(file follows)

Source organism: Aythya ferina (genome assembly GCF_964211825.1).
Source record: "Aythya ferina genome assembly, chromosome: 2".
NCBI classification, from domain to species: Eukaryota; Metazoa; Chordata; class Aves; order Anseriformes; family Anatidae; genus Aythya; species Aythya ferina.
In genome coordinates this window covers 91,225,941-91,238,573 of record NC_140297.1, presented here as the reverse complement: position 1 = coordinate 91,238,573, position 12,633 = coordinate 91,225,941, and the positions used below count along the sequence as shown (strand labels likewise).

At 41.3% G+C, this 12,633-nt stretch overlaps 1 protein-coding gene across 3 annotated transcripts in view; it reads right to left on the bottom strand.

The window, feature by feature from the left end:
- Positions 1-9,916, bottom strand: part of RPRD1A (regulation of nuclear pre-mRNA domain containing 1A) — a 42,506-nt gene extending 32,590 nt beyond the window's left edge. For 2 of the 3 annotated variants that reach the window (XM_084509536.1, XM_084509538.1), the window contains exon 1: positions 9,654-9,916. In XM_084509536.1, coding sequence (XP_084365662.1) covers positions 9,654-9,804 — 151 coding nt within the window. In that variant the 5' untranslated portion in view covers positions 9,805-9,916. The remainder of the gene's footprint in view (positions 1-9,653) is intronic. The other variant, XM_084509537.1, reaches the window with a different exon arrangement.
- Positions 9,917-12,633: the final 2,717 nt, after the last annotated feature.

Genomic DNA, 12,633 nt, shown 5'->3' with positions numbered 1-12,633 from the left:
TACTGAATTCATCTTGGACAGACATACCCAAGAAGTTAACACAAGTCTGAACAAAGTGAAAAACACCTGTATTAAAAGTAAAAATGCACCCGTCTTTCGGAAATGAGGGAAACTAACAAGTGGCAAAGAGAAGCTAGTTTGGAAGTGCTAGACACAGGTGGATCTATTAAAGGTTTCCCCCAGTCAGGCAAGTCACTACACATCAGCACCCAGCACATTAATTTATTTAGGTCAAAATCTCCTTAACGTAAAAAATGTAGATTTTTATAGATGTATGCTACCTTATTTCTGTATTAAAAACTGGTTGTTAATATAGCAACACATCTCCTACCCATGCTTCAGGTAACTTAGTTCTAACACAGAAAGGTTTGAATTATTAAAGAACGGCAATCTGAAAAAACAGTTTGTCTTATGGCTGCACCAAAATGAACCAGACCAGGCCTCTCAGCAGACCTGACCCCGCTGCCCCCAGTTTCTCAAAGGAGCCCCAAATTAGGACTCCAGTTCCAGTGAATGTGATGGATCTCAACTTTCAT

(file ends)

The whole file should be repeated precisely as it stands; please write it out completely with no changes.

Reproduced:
Source organism: Aythya ferina (genome assembly GCF_964211825.1).
Source record: "Aythya ferina genome assembly, chromosome: 2".
NCBI classification, from domain to species: Eukaryota; Metazoa; Chordata; class Aves; order Anseriformes; family Anatidae; genus Aythya; species Aythya ferina.
In genome coordinates this window covers 91,225,941-91,238,573 of record NC_140297.1, presented here as the reverse complement: position 1 = coordinate 91,238,573, position 12,633 = coordinate 91,225,941, and the positions used below count along the sequence as shown (strand labels likewise).

At 41.3% G+C, this 12,633-nt stretch overlaps 1 protein-coding gene across 3 annotated transcripts in view; it reads right to left on the bottom strand.

The window, feature by feature from the left end:
- Positions 1-9,916, bottom strand: part of RPRD1A (regulation of nuclear pre-mRNA domain containing 1A) — a 42,506-nt gene extending 32,590 nt beyond the window's left edge. For 2 of the 3 annotated variants that reach the window (XM_084509536.1, XM_084509538.1), the window contains exon 1: positions 9,654-9,916. In XM_084509536.1, coding sequence (XP_084365662.1) covers positions 9,654-9,804 — 151 coding nt within the window. In that variant the 5' untranslated portion in view covers positions 9,805-9,916. The remainder of the gene's footprint in view (positions 1-9,653) is intronic. The other variant, XM_084509537.1, reaches the window with a different exon arrangement.
- Positions 9,917-12,633: the final 2,717 nt, after the last annotated feature.

Genomic DNA, 12,633 nt, shown 5'->3' with positions numbered 1-12,633 from the left:
TACTGAATTCATCTTGGACAGACATACCCAAGAAGTTAACACAAGTCTGAACAAAGTGAAAAACACCTGTATTAAAAGTAAAAATGCACCCGTCTTTCGGAAATGAGGGAAACTAACAAGTGGCAAAGAGAAGCTAGTTTGGAAGTGCTAGACACAGGTGGATCTATTAAAGGTTTCCCCCAGTCAGGCAAGTCACTACACATCAGCACCCAGCACATTAATTTATTTAGGTCAAAATCTCCTTAACGTAAAAAATGTAGATTTTTATAGATGTATGCTACCTTATTTCTGTATTAAAAACTGGTTGTTAATATAGCAACACATCTCCTACCCATGCTTCAGGTAACTTAGTTCTAACACAGAAAGGTTTGAATTATTAAAGAACGGCAATCTGAAAAAACAGTTTGTCTTATGGCTGCACCAAAATGAACCAGACCAGGCCTCTCAGCAGACCTGACCCCGCTGCCCCCAGTTTCTCAAAGGAGCCCCAAATTAGGACTCCAGTTCCAGTGAATGTGATGGATCTCAACTTTCAT